At first glance the finished images are a pure play on shapes in which similarities and contrasts between the mounted elements justify the existence of the photomontage.

His pictures do not feature any human figures unless they are a reproduction of a representation of a human image.

De Nys strives to stimulate the spectator's imagination with his photos. Social and societal issues are not raised directly, although an undertone of criticism is noticeable in the recent works. Societal issues are subtly noted in a non-provocative manner.

The exhibition of the photographic works in the gallery does not always follow the standard presentation model. Some photos are hung as a connected series and the latest roll-up banners can be easily erected in different positions in the space. The artist also examines other forms of presentation and derives inspiration for presenting the artwork in an alternative way in the commercial and advertising sectors. This means an artwork can quickly be exhibited in a variety of places. Therefore the artwork can also be discreetly implanted in environments in which art is scarce.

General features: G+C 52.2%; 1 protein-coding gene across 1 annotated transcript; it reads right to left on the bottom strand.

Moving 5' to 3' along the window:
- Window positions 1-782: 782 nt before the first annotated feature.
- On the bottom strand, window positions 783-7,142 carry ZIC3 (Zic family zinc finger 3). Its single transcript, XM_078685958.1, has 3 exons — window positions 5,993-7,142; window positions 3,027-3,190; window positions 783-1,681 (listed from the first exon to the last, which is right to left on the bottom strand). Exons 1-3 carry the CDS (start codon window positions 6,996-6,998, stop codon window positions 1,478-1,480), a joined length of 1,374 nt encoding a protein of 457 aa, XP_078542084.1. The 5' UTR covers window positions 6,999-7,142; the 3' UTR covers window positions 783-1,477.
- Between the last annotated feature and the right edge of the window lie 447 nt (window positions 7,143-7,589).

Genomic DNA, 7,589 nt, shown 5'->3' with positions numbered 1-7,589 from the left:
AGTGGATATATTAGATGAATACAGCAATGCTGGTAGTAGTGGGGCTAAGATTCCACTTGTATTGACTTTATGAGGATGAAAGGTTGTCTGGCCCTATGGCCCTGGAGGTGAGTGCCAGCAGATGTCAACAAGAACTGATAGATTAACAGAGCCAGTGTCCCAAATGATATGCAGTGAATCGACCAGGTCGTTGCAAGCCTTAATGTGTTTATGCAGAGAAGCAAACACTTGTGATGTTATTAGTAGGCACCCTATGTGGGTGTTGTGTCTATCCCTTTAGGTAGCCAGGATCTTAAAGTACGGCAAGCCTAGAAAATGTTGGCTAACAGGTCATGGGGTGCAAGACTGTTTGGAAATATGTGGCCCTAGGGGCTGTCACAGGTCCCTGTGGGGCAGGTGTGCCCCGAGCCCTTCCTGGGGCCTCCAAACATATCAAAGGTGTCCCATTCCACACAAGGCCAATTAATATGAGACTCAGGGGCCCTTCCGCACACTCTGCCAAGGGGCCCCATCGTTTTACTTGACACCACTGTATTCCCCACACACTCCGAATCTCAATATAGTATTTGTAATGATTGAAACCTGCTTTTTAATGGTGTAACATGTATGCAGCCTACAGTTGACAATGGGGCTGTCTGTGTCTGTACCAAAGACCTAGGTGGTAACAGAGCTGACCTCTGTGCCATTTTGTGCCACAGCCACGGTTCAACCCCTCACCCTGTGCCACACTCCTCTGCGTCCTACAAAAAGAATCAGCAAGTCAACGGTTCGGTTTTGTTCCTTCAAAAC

The roll-up banner has never been used as a carrier for artwork before. De Nys believes in the cross-pollination between media and sectors, in breaking down barriers between art and advertising, in interweaving museum and commercial forms of presentation and visions, provided the artwork occupies a central position.